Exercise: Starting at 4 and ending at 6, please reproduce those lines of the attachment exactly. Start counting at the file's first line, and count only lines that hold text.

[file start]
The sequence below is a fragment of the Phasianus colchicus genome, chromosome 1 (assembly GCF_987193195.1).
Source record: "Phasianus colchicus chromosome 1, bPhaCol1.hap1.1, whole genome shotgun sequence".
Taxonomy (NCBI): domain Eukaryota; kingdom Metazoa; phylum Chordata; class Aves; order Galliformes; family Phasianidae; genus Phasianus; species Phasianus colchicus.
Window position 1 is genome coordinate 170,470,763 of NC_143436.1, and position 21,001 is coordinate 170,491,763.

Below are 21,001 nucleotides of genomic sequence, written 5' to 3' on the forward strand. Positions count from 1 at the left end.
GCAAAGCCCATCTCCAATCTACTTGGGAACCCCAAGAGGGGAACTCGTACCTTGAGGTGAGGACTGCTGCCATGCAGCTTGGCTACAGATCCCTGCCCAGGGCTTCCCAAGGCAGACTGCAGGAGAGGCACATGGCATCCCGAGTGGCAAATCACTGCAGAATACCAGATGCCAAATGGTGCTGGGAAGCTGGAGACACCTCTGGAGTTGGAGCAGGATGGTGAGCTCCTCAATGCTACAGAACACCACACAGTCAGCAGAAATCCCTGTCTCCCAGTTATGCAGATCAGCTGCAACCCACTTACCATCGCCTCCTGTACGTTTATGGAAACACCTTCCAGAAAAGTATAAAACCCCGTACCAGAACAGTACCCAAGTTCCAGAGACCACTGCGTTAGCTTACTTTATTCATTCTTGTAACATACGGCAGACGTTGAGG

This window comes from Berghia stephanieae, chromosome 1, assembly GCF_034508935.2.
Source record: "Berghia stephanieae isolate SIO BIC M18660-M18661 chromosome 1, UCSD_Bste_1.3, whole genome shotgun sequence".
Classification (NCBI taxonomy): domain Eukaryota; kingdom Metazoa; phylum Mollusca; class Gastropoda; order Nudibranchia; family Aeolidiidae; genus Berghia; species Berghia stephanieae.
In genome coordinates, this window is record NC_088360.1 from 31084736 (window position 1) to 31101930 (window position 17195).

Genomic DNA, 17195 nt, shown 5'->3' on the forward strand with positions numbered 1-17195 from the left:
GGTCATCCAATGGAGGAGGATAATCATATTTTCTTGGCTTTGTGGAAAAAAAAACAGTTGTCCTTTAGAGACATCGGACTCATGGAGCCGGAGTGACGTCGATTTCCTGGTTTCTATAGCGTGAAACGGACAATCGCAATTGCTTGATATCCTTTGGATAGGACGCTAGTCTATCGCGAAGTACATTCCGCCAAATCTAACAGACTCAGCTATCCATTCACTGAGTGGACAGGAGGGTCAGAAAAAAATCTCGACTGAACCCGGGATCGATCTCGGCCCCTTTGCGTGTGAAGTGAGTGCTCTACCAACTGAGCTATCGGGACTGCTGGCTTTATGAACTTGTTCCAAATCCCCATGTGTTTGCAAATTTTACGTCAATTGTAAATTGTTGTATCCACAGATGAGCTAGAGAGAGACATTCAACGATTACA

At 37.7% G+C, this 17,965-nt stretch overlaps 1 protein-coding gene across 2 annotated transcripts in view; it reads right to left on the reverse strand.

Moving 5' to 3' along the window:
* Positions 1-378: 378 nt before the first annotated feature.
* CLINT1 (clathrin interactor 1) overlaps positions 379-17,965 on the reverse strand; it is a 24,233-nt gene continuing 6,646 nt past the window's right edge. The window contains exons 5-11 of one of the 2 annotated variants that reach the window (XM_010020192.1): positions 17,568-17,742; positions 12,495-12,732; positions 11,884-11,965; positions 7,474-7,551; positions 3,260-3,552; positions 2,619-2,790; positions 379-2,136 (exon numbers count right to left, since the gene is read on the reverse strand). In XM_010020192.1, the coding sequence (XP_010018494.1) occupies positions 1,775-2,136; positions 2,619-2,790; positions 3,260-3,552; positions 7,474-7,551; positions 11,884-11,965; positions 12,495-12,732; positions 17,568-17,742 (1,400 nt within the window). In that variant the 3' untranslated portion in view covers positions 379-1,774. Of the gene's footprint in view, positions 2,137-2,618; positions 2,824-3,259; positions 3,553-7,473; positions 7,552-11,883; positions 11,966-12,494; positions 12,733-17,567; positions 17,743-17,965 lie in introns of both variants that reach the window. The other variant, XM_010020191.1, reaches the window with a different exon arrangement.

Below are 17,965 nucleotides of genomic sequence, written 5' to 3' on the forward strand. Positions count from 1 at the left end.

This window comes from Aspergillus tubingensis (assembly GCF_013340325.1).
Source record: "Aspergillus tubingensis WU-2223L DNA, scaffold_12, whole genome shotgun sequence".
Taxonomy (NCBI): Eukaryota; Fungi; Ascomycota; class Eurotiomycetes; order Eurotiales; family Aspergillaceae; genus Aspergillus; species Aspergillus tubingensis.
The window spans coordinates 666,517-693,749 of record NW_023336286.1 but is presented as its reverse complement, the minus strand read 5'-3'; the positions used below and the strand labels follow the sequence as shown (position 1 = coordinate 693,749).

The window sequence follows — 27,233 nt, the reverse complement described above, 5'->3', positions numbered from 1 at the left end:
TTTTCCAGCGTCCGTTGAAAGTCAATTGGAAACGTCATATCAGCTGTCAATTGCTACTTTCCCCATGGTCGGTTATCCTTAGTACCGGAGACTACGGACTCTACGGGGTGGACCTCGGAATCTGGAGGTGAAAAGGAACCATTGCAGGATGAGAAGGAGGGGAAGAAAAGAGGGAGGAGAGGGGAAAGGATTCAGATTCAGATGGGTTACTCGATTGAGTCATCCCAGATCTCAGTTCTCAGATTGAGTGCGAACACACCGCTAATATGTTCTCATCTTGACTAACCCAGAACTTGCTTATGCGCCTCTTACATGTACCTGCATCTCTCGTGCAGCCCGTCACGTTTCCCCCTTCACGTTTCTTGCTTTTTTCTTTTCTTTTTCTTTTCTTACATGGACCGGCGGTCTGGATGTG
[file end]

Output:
Window position 1 is genome coordinate 170,470,763 of NC_143436.1, and position 21,001 is coordinate 170,491,763.

Below are 21,001 nucleotides of genomic sequence, written 5' to 3' on the forward strand. Positions count from 1 at the left end.
GCAAAGCCCATCTCCAATCTACTTGGGAACCCCAAGAGGGGAACTCGTACCTTGAGGTGAGGACTGCTGCCATGCAGCTTGGCTACAGATCCCTGCCCAGGGCTTCCCAAGGCAGACTGCAGGAGAGGCACATGGCATCCCGAGTGGCAAATCACTGCAGAATACCAGATGCCAAATGGTGCTGGGAAGCTGGAGACACCTCTGGAGTTGGAGCAGGATGGTGAGCTCCTCAATGCTACAGAACACCACACAGTCAGCAGAAATCCCTGTCTCCCAGTTATGCAGATCAGCTGCAACCCACTTACCATCGCCTCCTGTACGTTTATGGAAACACCTTCCAGAAAAGTATAAAACCCCGTACCAGAACAGTACCCAAGTTCCAGAGACCACTGCGTTAGCTTACTTTATTCATTCTTGTAACATACGGCAGACGTTGAGG